Many of us probably do not much care about enlightenment or what it means. When we ask this, we are usually asking another more important question – is the end of suffering a myth?
Recently, I went through a very painful and dark period, after my furry soulmate Shania passed away. Suddenly I was buffeted by such strong emotional winds that I felt I could not cope. At first, I did my best to pretend that everything was perfectly fine. However, it was not long before everything crumbled and I felt tired all the time, was physically ill, had no appetite, and couldn’t muster the strength to get out of bed.
It was during this time that I read The Tao of Fully Feeling and from there I started to explore the interesting field of Buddhism. Unlike a lot of Western psychology which emphasizes only the positive, Buddhism starts off by looking at suffering, the causes of suffering, the cessation of suffering, and how to achieve it through the 8-fold path. That Path is the path to enlightenment.
Buddhism, Enlightenment, and Suffering
A concept in spirituality, philosophy and psychology related to achieving clarity of perception, reason and knowledge.
Being advanced and having gained necessary information or knowledge, especially spiritual knowledge.
(buddhism & hinduism) A state in which the individual transcends desire and suffering and attains nirvana.
The wonderful thing about Buddhism is that it approaches emotions and suffering from the deep perspective of understanding and wisdom. In this way, all the definitions above apply. Enlightenment is achieved not through some arcane ritual that we take on faith, but through deep self-examination, self-experience, and reflection on the three characteristics of all phenomenon –
- Impermanence – Everything rises and ceases. Because everything is transient, we will face loss; the loss of belongings, the loss of loved ones, the loss of happiness, aging, illness, and death.
- Dissatisfaction – It is in the nature of our mind to continuously categorize all things as good, bad, or neutral. As a result of this we form attachments to the good and aversions to the bad. Because all things are impermanent, we get dissatisfied and suffer when conditions change from what we perceive as good, to what we perceive as bad.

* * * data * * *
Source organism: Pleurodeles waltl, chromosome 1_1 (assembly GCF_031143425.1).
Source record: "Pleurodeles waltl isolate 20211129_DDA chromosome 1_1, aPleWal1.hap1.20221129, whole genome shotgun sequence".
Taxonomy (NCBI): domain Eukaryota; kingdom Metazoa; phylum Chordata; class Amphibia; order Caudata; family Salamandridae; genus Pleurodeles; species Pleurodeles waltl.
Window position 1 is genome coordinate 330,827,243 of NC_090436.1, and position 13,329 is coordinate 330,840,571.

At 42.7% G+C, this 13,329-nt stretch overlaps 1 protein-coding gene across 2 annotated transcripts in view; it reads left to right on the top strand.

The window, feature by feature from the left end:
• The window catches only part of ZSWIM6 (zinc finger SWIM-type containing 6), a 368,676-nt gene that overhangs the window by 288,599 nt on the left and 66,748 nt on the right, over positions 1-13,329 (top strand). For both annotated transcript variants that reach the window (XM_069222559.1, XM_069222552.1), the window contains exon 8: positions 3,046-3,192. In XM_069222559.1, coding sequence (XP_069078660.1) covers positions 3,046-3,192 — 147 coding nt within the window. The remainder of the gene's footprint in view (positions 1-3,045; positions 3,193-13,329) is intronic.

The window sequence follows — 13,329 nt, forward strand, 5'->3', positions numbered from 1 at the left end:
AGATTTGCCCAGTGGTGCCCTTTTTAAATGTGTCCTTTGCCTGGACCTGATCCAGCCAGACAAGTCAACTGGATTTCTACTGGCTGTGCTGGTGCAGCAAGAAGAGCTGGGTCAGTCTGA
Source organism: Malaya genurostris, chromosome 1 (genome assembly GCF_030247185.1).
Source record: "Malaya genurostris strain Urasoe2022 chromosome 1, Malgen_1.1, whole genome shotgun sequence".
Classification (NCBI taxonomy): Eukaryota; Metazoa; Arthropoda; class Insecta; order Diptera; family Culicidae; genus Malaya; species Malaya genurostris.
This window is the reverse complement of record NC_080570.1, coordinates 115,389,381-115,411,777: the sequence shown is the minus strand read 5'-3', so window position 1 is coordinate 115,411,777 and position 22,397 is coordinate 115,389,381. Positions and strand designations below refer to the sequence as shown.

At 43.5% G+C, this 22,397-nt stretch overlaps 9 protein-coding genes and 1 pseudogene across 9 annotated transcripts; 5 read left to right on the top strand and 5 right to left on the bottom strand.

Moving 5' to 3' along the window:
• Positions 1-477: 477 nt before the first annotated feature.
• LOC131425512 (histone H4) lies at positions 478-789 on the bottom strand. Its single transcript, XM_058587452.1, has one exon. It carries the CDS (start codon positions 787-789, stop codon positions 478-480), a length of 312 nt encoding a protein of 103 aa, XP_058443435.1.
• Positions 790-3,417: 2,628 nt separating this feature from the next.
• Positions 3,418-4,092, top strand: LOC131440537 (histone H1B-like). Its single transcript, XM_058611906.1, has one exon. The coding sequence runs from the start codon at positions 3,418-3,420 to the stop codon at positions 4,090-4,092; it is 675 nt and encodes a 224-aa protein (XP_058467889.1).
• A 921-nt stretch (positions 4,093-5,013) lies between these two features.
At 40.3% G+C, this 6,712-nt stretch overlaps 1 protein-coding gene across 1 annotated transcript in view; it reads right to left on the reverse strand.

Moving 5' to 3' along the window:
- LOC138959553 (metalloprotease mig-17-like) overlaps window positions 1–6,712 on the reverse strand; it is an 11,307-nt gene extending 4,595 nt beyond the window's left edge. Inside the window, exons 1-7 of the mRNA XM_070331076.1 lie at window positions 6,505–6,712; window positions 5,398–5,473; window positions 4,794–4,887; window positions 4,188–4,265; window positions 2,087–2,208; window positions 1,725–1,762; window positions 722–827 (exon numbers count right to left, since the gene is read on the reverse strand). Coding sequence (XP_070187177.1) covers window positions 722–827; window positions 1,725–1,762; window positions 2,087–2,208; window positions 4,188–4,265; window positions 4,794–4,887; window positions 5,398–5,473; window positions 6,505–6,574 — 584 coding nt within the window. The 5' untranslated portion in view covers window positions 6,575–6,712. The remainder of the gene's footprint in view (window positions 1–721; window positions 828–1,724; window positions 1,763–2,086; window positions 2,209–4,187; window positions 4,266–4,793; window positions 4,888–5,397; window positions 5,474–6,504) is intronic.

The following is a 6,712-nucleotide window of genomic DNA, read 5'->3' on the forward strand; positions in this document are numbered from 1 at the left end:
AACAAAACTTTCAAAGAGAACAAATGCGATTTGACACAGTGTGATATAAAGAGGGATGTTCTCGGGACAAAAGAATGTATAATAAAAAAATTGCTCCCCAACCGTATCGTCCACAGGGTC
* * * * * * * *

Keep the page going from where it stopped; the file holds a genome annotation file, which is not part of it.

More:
- Emptiness and No-Self – All three of these characteristics are quite deep and nuanced, however, this last one was the most difficult to understand and accept. Emptiness refers to how all things are empty of inherent existence. In the Dalai Lama’s book on Buddhism he captures this concept well by explaining how a melody is not contained within a flute. Rather, it is brought forth by the combination of musician, flute, and air vibrations. I.e. the melody is not intrinsic to the instrument but arises dependent on various causes and conditions.
Similarly, our emotions are not intrinsic to us, but arise dependent on causes and conditions. Remove any one of those causes and conditions, and the emotion ceases to arise. Our brain’s categorization of all things into good, bad, and neutral are also empty of inherent existence. They arise based on conditions such as our emotions at the moment, physical sensations, mood, habits, beliefs, memories, and more. Change any one of those things and we get a different result.
Good, bad, evil, loser, and other traits that we commonly attribute to self or other are also not intrinsic. What we consider to be the self of this moment, is different from the self of the previous moment, and that of the next moment. We may judge an act to be cruel, but like the melody, the act is not intrinsic to self or other. Just like everything else, it arises dependent on causes and conditions. Blame in this context becomes pointless.
Repeated reflection on the three characteristics, together with the application of appropriate antidotes can be very helpful for emotion regulation and in stopping entanglement with problematic emotions.
Our minds are infinitely malleable. It can learn, change, and grow in a fairly short period of time. This makes us highly adaptable, which is a great advantage to our survival and evolution. Whatever unhealthy habits and incorrect beliefs we have formed in childhood and later can be unlearned, retrained, changed. However, this also means that our minds are susceptible to unhealthy suggestions, misunderstandings, and pervasive conditioning. This is why we employ mindfulness, introspective awareness, the 3 characteristics, and various antidotes, to prevent such disturbances.
The Problem with Enlightenment
The problem with enlightenment or the promise of an end to suffering, is that we quickly cling to attainment of that ideal. In so doing, we give in to our fear of suffering and end up pushing enlightenment farther away. This is similar to how the direct pursuit of happiness makes us more unhappy.